Young leopards, who do not have special areas, usually live in areas around large individuals' habitats, between separate hunting areas. Large male individuals do not use the low efficiency areas of their teeth. This is due to the fact that young male individuals are located around their hunting grounds. Male leopards are faster and often change hunting areas. They control the hunting areas individually. Only young individuals show signs of residing in the area, or if the teeth are in the hunting area, they will slow down.
The size of the habitat for the female leopards varies. These areas vary between 3 and 15,000 hectares depending on the characteristics of the habitat and the population density of the main tracts.
By the time of mating, the behavior of the teeth changes dramatically, and accordingly the areas they use are changing. Numerous observations show that teeth are actively looking for a male individual and at the same time place marks on the area. His use of the area during this period is reminiscent of the behavior of the individual in that situation. Thus, the animal checks the habitat for 3-4 days.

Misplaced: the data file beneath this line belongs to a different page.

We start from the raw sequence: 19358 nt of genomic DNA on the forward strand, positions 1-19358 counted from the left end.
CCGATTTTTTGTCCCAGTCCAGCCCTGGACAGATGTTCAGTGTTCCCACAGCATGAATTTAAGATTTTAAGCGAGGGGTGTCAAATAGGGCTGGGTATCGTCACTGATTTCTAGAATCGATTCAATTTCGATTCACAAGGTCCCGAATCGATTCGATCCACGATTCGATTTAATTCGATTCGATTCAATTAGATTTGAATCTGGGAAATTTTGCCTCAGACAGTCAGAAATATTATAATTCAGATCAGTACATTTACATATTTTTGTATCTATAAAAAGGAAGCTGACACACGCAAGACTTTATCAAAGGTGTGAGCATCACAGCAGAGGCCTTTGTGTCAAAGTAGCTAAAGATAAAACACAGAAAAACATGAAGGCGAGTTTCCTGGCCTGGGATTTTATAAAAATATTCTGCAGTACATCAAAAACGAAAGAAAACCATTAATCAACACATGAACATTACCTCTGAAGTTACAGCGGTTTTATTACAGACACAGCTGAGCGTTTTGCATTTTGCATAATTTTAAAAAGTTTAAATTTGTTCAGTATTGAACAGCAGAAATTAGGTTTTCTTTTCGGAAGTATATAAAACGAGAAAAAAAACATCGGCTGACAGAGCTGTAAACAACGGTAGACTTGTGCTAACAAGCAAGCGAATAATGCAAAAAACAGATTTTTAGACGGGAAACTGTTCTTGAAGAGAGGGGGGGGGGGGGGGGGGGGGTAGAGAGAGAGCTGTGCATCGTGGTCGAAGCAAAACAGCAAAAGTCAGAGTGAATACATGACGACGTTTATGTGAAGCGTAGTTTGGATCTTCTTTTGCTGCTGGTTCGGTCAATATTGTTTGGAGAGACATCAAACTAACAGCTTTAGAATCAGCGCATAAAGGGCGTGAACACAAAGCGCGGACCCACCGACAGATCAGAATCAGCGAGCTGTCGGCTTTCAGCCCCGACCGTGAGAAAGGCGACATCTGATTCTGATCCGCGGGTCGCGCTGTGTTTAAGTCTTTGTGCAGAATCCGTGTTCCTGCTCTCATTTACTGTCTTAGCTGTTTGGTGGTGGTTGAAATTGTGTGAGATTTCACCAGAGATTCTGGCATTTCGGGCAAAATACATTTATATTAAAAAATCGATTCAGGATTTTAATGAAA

Old single leopards do not use nests. They rest under the rocks, in the cliffs, in the well-visible areas of the mountains. In unfavorable climatic conditions, these animals hide indoors to protect themselves from wind, rain, and snow. The nests where the main leopards breed are located in inaccessible ravines, caves covered with dense wood forests, hips and bushes, and mainly where they feed. The nests are not isolated from the surrounding areas and no food residues are nearby. Leopards use the nest for a short time. As the babies grow up, the place where the mother-in-law is comforted changes from time to time.